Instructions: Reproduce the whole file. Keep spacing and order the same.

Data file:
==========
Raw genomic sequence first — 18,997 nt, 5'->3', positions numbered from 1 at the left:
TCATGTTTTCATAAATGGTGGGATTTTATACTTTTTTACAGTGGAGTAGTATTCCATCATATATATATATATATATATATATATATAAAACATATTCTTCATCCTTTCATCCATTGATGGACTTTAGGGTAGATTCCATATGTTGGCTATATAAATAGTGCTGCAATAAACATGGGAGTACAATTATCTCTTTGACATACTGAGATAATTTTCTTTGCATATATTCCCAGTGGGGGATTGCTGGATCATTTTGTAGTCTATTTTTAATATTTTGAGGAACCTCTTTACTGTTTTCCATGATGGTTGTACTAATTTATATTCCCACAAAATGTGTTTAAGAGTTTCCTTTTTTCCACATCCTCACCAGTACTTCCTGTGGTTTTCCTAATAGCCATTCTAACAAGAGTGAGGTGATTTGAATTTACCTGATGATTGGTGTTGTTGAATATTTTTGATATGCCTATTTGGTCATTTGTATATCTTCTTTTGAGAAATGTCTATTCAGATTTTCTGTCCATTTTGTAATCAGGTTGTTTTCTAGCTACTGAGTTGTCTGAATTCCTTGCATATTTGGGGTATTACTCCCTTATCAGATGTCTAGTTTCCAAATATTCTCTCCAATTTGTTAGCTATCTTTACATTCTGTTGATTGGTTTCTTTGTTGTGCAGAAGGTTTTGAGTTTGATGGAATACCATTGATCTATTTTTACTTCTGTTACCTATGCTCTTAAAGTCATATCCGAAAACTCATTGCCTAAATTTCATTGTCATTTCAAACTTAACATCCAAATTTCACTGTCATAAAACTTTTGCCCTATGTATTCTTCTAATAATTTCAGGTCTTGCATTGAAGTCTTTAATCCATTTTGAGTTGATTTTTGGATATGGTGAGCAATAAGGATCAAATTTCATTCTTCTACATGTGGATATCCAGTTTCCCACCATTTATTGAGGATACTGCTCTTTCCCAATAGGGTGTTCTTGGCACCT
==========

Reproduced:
Raw genomic sequence first — 18,997 nt, 5'->3', positions numbered from 1 at the left:
TCATGTTTTCATAAATGGTGGGATTTTATACTTTTTTACAGTGGAGTAGTATTCCATCATATATATATATATATATATATATATATAAAACATATTCTTCATCCTTTCATCCATTGATGGACTTTAGGGTAGATTCCATATGTTGGCTATATAAATAGTGCTGCAATAAACATGGGAGTACAATTATCTCTTTGACATACTGAGATAATTTTCTTTGCATATATTCCCAGTGGGGGATTGCTGGATCATTTTGTAGTCTATTTTTAATATTTTGAGGAACCTCTTTACTGTTTTCCATGATGGTTGTACTAATTTATATTCCCACAAAATGTGTTTAAGAGTTTCCTTTTTTCCACATCCTCACCAGTACTTCCTGTGGTTTTCCTAATAGCCATTCTAACAAGAGTGAGGTGATTTGAATTTACCTGATGATTGGTGTTGTTGAATATTTTTGATATGCCTATTTGGTCATTTGTATATCTTCTTTTGAGAAATGTCTATTCAGATTTTCTGTCCATTTTGTAATCAGGTTGTTTTCTAGCTACTGAGTTGTCTGAATTCCTTGCATATTTGGGGTATTACTCCCTTATCAGATGTCTAGTTTCCAAATATTCTCTCCAATTTGTTAGCTATCTTTACATTCTGTTGATTGGTTTCTTTGTTGTGCAGAAGGTTTTGAGTTTGATGGAATACCATTGATCTATTTTTACTTCTGTTACCTATGCTCTTAAAGTCATATCCGAAAACTCATTGCCTAAATTTCATTGTCATTTCAAACTTAACATCCAAATTTCACTGTCATAAAACTTTTGCCCTATGTATTCTTCTAATAATTTCAGGTCTTGCATTGAAGTCTTTAATCCATTTTGAGTTGATTTTTGGATATGGTGAGCAATAAGGATCAAATTTCATTCTTCTACATGTGGATATCCAGTTTCCCACCATTTATTGAGGATACTGCTCTTTCCCAATAGGGTGTTCTTGGCACCT